10 February 1999 Understanding and applying open-path optical sensing data
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Proceedings Volume 3534, Environmental Monitoring and Remediation Technologies; (1999) https://doi.org/10.1117/12.338997
Event: Photonics East (ISAM, VVDC, IEMB), 1998, Boston, MA, United States
During the last 10 years, open-path air monitors have evolved to yield reliable and effective measurements of single and multiple compounds on a real-time basis. To many individuals within the optical remote sensing community, the attributes of open-path and its the potential uses seem unlimited. Then why has the market has been stagnant for the last few years? The reason may center on how open-path information is applied and how well the end user understands that information. We constantly try to compare open-path data to risk/health or safety levels that are based for use at a single point and for a specific averaging period often far longer than a typical open-path data point. Often this approach is perceived as putting a square peg in a round hole. This perception may be well founded, as open-path data at times may need to go through extensive data manipulation and assumptions before it can be applied. This paper will review pervious open-path monitoring programs and their success in applying the data collected. We will also look at how open-path data is being currently used, some previous pitfalls in data use, alternate methods of data interpretation, and how open-path data can be best practically applied to fit current needs.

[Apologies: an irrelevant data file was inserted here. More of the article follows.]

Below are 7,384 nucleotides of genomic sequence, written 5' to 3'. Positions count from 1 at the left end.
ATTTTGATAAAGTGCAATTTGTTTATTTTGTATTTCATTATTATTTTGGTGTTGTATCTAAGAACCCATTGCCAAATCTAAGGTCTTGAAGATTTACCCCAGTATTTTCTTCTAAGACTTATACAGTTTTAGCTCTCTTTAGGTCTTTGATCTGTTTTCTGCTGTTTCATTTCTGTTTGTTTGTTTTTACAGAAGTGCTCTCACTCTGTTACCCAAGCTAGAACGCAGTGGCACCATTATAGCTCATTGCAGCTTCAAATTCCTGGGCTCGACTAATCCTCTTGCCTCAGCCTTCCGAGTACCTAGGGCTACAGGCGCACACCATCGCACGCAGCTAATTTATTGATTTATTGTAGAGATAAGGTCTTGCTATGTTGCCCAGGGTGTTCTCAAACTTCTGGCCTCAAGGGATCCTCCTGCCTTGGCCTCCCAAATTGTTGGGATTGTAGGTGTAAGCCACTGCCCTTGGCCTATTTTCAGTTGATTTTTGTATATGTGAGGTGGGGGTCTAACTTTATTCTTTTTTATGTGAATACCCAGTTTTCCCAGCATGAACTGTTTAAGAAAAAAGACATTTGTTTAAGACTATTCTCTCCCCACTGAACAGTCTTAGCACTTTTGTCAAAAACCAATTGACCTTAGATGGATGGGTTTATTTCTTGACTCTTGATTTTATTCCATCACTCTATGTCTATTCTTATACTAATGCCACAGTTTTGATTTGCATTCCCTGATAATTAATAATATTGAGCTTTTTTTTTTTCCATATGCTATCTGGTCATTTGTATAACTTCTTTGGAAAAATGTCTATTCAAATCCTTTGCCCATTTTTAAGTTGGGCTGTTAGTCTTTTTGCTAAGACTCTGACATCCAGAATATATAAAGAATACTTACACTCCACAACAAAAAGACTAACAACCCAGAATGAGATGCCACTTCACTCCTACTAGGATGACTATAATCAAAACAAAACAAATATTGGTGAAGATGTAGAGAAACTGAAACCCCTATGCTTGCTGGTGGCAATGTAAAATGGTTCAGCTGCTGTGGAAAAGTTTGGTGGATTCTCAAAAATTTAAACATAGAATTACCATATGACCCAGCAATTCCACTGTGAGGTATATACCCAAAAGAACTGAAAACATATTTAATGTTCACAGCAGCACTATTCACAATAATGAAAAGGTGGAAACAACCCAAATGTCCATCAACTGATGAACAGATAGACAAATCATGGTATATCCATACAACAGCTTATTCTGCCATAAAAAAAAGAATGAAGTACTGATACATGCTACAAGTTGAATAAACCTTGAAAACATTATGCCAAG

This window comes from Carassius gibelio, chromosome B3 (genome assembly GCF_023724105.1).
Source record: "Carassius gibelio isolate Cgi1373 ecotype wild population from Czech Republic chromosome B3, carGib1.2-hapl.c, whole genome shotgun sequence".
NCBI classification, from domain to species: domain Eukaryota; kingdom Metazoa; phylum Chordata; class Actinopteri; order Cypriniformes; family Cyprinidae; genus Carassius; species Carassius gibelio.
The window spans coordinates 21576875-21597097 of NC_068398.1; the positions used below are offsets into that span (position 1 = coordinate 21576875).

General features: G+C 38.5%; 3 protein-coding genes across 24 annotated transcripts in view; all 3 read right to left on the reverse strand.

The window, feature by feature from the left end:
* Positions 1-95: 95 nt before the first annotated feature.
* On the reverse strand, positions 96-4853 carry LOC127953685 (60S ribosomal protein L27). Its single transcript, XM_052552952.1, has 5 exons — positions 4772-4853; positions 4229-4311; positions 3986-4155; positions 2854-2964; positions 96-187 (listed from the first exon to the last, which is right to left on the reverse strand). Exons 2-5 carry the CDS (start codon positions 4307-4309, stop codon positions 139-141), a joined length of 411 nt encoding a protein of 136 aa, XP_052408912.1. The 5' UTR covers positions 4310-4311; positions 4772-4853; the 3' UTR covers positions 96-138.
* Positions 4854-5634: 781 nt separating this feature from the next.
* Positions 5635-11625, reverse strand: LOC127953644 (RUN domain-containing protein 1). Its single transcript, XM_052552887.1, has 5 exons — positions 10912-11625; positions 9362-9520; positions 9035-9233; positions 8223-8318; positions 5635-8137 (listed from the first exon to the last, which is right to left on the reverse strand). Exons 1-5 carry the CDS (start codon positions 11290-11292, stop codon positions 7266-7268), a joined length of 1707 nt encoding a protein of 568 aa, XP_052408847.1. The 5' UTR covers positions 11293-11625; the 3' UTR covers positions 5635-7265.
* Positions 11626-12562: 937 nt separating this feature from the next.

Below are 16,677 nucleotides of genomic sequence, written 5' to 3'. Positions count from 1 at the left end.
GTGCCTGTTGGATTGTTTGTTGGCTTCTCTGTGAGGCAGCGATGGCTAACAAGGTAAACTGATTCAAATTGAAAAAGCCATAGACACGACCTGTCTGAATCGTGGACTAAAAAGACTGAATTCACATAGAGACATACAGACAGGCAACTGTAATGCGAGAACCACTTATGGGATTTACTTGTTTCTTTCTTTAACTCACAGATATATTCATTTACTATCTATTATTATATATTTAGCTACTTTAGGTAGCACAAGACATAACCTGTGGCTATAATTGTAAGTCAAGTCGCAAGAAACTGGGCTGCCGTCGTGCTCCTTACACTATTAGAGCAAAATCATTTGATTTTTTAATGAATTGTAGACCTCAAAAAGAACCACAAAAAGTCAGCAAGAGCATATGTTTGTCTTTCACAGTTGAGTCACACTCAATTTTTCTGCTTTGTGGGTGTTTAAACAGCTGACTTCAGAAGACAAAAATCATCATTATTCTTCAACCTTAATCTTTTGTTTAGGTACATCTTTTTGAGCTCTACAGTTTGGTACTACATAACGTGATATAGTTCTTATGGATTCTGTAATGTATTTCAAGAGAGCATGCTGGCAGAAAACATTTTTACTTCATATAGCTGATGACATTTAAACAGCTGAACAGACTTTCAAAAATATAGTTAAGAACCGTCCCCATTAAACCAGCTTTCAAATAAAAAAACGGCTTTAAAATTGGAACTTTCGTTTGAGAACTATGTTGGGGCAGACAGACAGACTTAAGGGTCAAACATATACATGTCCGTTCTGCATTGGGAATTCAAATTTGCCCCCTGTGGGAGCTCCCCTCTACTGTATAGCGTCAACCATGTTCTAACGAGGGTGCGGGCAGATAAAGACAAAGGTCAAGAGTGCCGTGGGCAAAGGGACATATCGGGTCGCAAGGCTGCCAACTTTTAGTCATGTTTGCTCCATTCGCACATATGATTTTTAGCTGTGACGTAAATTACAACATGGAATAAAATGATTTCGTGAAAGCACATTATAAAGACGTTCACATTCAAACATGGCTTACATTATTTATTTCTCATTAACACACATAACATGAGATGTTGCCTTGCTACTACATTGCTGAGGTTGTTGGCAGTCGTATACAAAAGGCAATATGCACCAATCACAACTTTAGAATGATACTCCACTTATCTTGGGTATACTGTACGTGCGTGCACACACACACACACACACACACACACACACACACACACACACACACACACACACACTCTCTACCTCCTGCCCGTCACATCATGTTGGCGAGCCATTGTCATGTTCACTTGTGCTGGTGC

© (1999) COPYRIGHT Society of Photo-Optical Instrumentation Engineers (SPIE). Downloading of the abstract is permitted for personal use only.
Peter Virag, Peter Virag, Robert J. Kricks, Robert J. Kricks, } "Understanding and applying open-path optical sensing data", Proc. SPIE 3534, Environmental Monitoring and Remediation Technologies, (10 February 1999); doi: 10.1117/12.338997; https://doi.org/10.1117/12.338997

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